(1) the nonlegend drug is dispensed upon an original prescription or a drug order (as defined in IC 16-42-19-3
(2) the ultimate user of the drug is a person confined to a hospital or health care facility.
As a side note, Taxpayer points out that only one of the flea medications, Advantage, is sold over the counter. Whether or not the Department's audit or Taxpayer are correct as to which drugs are sold over the counter, the issue is irrelevant in this instance because the issue, pursuant to IC § 6-2.5-5-19(c), is whether or not these drugs are sold by licensed practitioners, irrespective of whether they are legend or non-legend drugs (the latter being the drugs that can be sold OTC).
IC § 6-2.5-5-19(c) addresses transactions where drugs – whether legend or non-legend – are sold by licensed practitioners (IC 6-2.5-5-19
(c)(2)), or sold by registered pharmacists upon prescription by licensed practitioners (IC 6-2.5-5-19
IC § 6-2.5-5-19(d) addresses transactions where a person (other than a licensed practitioner or a registered pharmacist) sells non-legend drugs. In that case, under IC § 6-2.5-5-19(d) the sale of the non-legend drug is only exempt if it is dispensed under an original prescription or a drug order and the ultimate user of the drug is confined to a hospital or health care facility.
First, there is no question that Taxpayer's veterinarians are licensed practitioners. 45 IAC 2.2-5-37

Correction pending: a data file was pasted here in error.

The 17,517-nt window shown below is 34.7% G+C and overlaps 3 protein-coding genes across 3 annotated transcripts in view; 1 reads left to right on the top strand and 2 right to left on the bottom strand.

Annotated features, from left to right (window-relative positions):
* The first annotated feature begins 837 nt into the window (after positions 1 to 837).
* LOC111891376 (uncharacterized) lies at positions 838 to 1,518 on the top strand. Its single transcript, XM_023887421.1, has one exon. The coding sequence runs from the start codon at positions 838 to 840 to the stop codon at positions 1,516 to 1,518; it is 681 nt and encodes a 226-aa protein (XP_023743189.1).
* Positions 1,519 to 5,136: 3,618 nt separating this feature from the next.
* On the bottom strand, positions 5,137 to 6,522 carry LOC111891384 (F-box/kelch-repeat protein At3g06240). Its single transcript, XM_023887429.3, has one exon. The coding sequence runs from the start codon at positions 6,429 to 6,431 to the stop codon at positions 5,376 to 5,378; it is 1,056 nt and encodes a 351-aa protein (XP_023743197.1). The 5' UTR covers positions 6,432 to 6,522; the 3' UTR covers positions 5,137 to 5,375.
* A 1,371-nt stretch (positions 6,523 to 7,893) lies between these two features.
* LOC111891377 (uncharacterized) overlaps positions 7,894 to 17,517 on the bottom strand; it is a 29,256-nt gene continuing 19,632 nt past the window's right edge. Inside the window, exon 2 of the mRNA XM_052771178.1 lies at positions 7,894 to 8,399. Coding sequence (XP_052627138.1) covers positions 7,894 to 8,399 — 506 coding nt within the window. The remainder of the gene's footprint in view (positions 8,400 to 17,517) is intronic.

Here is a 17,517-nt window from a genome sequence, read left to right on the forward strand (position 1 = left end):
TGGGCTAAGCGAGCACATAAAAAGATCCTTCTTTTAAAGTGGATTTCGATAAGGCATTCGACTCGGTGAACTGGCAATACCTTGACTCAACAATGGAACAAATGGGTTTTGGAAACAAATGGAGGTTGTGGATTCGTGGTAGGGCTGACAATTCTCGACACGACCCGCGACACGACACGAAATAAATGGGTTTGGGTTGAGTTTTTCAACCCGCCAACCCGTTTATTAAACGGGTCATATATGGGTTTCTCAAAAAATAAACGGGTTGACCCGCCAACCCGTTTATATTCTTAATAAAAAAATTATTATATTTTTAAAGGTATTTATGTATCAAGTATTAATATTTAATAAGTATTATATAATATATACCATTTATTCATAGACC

(a). Second, the flea medications are drugs under IC § 6-2.5-1-17. Taxpayer presented documentation demonstrating that these flea medications are sold to Taxpayer's patients by its veterinarians.
Furthermore, the Department's own Sales Tax Information Bulletin 48(A), 20100224 Ind. Reg. 045100099NRA (February 1, 2010) (and an earlier 1989 version), states under section II.A.:
A. Sales to Clients
The following sales and/or rental of medical equipment, devices, drugs, and other medical supplies are exempt from Indiana Sales or Use Tax provided such medical equipment, etc., is prescribed by a licensed practitioner:
(1) Sales of drugs by a registered pharmacist or by a licensed practitioner
(2) Sales of other durable medical equipment, vaccines, medical supplies, and/or devices, which are required to correct or alleviate injury to, malfunction of, or removal of a portion of a patient's body
(3) Sales of repair and maintenance parts for the above durable medical equipment
(4) Sales of insulin, oxygen, blood, or blood plasma if purchased for medical purposes
(5) Sales of syringes or other instruments used to administer insulin
Taxpayer has met its burden to show that the flea medications are properly sold to its patients exempt from sales tax under IC § 6-2.5-5-19(c).
B. Sale of Elizabethan Collars.